It’s taken almost two years, but I’m starting to understand that good writing counts for nothing if it can’t satisfy its audience. As I was reading Letting Go of the Words and preparing for Academic Impressions’ “Writing Right for the Web” workshop in Denver last month, I started to see things clearly. Maybe it was being inundated with web-writing theories or spending time with non-writers who got it, but I accepted that beauty for its own sake gains you nothing in writing.

It doesn’t matter if you populate a site with an eloquent assemblage of words if no one reads it. It doesn’t matter if your copy is Pulitzer-worthy if it isn’t actionable. What makes writing good, on the web and arguably elsewhere, is its ability to engage audiences and allow them to accomplish something, be it a desired goal or a new insight into the human experience. In writing, form can’t succeed without function. The two must exist in harmony.

So I have a new mission: to find art in economy. To put the readers’ needs ahead of my ego. To learn to use the right words, not the prettiest, and to use as few as possible. Only then will I be a good writer.

What’s a Minimalist to Do?

As you all know, I’m on a journey towards becoming a more devout minimalist. The area in which I struggle the most has to do with possessions; Pete and I have a lot of stuff. I think our fear is that if we don’t surround ourselves with things, we’ll have nothing to do. I was listing minimalist hobbies the other day, though, and I was surprised by how many I could name—most of which require no “stuff” at all. Here’s a list of my favorite minimalist hobbies.

My Minimalist Hobbies

1. Writing—Even though I write for a living, it seems I’ve always got room in my head for a few more words…

Ray Library

2. Reading—We’ve got an extensive collection of books, and we live next door to a library, so we’re never short on reading material.

3. Walking/Running—I love walking around town or out by the river. Even in a small community, I still see things that surprise me on a daily basis.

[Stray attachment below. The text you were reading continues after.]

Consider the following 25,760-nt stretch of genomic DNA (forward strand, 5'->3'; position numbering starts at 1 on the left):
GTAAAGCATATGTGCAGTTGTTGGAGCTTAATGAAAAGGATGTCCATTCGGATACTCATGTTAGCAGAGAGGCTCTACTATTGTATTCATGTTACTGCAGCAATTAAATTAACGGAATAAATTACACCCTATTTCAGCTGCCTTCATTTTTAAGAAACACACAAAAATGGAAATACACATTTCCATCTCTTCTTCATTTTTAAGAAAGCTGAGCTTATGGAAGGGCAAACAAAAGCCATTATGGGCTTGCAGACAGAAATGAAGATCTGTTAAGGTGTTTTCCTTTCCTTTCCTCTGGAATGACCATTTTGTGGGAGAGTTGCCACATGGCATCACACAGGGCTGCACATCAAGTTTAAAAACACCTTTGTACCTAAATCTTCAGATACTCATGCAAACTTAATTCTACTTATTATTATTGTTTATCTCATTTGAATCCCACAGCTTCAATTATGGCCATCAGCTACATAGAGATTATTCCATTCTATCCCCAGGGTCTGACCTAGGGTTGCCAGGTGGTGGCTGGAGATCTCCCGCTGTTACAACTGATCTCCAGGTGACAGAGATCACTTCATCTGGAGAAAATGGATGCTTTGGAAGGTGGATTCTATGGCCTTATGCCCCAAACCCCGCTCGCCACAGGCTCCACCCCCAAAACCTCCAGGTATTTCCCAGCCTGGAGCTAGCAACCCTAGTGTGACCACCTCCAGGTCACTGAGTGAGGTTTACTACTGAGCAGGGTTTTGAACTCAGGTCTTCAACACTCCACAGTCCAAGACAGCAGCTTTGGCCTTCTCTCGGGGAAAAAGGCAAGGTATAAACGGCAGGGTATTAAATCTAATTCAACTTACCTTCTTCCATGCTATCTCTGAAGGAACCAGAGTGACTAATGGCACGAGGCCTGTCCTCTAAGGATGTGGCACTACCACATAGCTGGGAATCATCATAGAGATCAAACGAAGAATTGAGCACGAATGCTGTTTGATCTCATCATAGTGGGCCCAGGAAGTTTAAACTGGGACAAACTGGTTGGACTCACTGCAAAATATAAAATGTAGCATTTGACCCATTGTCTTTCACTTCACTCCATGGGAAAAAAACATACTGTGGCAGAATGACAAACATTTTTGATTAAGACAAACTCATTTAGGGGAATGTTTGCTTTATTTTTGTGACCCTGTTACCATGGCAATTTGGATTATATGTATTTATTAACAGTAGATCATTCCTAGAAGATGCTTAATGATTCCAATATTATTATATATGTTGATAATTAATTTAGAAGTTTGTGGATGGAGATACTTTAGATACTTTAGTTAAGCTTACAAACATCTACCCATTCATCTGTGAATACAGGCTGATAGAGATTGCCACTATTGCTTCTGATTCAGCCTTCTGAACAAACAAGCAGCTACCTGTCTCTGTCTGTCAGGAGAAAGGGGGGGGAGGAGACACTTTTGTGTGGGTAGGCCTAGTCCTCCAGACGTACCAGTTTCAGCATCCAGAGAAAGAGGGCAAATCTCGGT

Winter wonderland

4. Practicing yoga—There’s nothing better for clearing your head…

5. Going to the movies—I love going to see movies in our little hometown theater. Its art-deco aesthetic makes me feel like I’m part of a larger tradition, like I’m doing something really special every time I walk through the doors.

Pete and I loved this theater when we lived in Saint Paul.

Pete and I loved this theater when we lived in Saint Paul.

While this list is just the beginning, I know there are a lot more minimalist hobbies I can look forward to enjoying in the future. What are some of yours?

Lessons Learned in Preschool

"Flower" by BF, age 2

“Flower” by BF, age 2

It’s been six months since I walked away from an eight-year career in the field of early childhood education. For a number of reasons, it was time for me to make this change, yet I will always look back on that time with much fondness; my former students certainly do and will continue to occupy a very real place in my heart. In my short career I learned an incredible amount about people (both young and old) as well as myself, and those lessons will remain with me for years to come.

In honor of my eight years as an early childhood educator, here are eight things I learned while teaching preschool: lessons we can all take to heart, no matter what we do.

1. When in doubt, dance it out—An afternoon dance party never fails to relieve tension or put a smile on your face. Children are allowed to drop everything in the middle of the day to shake their booties; why can’t grown-ups?